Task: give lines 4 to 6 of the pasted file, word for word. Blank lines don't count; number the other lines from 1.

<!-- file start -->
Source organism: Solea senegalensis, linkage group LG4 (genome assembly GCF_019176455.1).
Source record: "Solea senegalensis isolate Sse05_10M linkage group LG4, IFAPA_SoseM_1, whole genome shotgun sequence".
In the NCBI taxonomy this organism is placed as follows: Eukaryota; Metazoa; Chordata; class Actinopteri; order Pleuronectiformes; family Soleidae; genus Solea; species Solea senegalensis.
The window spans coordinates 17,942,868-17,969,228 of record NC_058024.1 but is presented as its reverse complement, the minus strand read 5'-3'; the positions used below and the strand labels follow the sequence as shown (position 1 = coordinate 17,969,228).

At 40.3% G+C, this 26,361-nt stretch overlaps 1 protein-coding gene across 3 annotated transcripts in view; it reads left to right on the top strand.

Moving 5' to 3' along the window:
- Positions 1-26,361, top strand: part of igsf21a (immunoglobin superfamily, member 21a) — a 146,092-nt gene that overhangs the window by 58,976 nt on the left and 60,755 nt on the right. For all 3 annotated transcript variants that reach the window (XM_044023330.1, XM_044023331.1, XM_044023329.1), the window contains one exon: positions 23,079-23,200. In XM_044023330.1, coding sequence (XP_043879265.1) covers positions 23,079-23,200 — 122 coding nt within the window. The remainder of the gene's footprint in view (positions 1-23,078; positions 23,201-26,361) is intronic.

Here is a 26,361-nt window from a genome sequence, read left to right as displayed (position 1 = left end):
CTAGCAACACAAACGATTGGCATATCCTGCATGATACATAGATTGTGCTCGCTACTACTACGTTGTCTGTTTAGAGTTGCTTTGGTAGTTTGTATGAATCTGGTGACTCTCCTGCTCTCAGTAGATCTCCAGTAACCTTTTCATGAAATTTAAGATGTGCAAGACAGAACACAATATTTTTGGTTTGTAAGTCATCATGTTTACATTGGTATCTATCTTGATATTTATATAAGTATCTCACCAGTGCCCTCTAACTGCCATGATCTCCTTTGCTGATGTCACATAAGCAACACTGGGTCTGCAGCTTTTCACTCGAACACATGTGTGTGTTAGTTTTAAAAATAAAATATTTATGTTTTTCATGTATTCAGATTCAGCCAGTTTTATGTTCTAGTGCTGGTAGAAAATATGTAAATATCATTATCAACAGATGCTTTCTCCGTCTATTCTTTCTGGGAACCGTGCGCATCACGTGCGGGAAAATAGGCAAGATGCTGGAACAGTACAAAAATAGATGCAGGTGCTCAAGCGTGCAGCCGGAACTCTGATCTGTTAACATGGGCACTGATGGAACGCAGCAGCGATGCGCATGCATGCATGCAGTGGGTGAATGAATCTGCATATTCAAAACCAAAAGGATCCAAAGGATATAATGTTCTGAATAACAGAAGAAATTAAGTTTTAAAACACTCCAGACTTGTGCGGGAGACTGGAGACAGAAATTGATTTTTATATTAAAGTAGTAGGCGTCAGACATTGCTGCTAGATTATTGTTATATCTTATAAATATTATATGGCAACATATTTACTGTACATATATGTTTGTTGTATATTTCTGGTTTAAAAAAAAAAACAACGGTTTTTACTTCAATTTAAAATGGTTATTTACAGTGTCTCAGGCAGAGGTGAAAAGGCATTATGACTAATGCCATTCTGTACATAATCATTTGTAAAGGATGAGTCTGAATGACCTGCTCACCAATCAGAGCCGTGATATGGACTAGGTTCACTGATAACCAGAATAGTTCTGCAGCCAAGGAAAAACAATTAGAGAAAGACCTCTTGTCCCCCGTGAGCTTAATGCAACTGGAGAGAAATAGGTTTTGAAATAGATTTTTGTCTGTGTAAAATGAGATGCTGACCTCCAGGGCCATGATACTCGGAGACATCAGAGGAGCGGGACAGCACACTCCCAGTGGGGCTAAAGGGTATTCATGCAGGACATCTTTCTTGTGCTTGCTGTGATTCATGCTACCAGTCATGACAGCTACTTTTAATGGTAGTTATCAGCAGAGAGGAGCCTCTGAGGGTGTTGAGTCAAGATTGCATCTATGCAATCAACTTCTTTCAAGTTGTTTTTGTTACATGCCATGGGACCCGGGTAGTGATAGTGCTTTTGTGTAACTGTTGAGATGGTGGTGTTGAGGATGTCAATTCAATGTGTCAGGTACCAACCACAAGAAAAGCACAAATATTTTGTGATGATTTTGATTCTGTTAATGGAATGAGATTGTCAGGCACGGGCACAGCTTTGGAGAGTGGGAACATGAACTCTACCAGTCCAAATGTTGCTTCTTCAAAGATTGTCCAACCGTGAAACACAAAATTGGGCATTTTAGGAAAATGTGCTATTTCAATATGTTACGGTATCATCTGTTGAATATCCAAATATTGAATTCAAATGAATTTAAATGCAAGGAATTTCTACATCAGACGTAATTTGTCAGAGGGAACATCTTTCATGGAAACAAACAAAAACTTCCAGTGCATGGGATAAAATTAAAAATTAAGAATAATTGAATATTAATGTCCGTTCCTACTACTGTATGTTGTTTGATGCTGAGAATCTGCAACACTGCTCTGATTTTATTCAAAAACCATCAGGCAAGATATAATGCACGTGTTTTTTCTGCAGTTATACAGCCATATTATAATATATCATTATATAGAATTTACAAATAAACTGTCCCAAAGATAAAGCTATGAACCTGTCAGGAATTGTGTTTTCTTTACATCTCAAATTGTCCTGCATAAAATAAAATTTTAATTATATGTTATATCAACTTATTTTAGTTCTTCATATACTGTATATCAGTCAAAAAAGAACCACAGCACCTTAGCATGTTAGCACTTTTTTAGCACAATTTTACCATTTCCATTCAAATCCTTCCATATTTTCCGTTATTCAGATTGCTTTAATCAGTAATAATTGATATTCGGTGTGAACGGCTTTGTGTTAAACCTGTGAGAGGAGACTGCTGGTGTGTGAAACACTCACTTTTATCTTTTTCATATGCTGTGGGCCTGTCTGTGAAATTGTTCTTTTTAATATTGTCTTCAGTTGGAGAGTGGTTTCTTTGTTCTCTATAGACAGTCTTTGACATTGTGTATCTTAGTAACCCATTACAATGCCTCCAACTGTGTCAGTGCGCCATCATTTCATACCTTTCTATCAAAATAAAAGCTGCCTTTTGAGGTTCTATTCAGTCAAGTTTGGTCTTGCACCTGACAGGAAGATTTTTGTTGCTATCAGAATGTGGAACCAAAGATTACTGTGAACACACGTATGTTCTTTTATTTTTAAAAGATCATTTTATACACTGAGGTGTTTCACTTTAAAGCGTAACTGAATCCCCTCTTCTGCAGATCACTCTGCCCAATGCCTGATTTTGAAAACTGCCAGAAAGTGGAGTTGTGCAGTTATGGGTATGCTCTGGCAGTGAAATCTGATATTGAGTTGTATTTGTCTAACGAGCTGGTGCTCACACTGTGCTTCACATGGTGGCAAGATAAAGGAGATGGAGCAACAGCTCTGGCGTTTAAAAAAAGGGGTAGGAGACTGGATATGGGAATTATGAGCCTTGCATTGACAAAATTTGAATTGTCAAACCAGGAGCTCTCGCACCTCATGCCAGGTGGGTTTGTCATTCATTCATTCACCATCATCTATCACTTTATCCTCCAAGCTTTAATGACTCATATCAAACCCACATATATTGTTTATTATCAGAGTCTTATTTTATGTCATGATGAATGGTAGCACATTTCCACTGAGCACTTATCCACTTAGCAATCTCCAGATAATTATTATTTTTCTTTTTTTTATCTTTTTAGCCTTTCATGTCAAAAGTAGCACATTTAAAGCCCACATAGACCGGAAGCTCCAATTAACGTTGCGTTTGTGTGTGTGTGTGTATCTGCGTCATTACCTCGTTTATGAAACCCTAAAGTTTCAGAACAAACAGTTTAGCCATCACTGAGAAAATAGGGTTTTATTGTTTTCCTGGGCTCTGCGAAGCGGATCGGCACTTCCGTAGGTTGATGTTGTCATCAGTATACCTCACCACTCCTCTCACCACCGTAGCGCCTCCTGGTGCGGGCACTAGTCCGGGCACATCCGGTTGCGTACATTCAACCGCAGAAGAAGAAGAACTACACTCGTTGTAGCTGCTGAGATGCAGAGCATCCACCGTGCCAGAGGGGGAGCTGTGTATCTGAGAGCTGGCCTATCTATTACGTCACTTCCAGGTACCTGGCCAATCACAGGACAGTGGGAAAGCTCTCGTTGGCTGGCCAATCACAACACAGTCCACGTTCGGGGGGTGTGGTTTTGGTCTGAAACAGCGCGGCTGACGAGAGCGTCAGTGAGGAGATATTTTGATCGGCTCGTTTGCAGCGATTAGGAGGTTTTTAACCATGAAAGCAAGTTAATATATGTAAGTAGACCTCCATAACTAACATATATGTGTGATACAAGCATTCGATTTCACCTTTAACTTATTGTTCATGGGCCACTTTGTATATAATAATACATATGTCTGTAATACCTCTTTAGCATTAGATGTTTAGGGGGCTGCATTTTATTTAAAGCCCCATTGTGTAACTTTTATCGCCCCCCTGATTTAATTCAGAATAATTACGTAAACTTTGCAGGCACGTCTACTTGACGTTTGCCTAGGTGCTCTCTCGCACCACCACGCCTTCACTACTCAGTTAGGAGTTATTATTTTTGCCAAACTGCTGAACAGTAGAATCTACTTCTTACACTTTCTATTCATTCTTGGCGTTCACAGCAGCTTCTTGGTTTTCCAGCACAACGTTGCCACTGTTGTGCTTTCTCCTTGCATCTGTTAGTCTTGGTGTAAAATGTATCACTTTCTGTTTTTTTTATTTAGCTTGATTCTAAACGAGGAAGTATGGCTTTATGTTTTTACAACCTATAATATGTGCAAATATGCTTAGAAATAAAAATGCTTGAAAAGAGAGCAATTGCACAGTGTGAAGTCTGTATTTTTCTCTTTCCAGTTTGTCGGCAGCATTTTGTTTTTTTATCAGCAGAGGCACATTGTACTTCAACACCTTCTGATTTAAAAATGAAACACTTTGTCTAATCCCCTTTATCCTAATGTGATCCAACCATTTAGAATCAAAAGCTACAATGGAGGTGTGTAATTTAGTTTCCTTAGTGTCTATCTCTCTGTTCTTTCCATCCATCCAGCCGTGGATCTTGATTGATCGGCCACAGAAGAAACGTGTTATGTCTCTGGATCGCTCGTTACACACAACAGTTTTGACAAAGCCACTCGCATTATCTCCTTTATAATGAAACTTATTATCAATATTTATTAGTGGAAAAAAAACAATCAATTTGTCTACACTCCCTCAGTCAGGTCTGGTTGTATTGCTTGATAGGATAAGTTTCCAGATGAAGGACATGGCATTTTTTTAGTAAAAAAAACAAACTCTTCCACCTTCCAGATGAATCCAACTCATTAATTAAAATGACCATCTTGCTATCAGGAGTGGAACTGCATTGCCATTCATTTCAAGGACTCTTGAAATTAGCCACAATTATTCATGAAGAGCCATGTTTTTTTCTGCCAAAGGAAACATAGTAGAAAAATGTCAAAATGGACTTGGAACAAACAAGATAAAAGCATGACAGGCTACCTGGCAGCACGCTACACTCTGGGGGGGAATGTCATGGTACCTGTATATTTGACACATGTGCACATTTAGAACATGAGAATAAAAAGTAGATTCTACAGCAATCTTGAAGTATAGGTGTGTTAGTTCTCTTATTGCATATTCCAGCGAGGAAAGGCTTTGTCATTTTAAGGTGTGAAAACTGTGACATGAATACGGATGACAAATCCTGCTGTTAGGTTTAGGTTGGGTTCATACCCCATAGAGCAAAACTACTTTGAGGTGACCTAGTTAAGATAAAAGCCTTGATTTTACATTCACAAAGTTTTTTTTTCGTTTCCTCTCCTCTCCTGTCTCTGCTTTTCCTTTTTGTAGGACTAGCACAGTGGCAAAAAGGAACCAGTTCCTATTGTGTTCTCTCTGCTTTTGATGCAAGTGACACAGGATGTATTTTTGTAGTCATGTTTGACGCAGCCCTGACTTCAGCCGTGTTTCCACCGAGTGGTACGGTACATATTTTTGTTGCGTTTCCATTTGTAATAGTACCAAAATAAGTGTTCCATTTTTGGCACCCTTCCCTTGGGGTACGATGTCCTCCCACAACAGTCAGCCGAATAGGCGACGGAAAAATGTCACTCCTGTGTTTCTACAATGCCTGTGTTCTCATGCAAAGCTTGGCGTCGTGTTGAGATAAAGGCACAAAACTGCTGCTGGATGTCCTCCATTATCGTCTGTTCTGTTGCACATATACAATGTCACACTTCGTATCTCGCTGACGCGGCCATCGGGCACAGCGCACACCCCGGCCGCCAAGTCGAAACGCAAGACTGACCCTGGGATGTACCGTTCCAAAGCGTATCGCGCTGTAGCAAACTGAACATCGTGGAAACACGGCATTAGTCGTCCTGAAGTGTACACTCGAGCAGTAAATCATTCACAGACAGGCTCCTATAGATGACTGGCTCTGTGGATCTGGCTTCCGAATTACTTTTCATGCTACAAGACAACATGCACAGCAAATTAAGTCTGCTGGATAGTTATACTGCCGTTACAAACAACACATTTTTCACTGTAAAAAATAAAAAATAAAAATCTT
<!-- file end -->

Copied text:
The window spans coordinates 17,942,868-17,969,228 of record NC_058024.1 but is presented as its reverse complement, the minus strand read 5'-3'; the positions used below and the strand labels follow the sequence as shown (position 1 = coordinate 17,969,228).

At 40.3% G+C, this 26,361-nt stretch overlaps 1 protein-coding gene across 3 annotated transcripts in view; it reads left to right on the top strand.

Moving 5' to 3' along the window: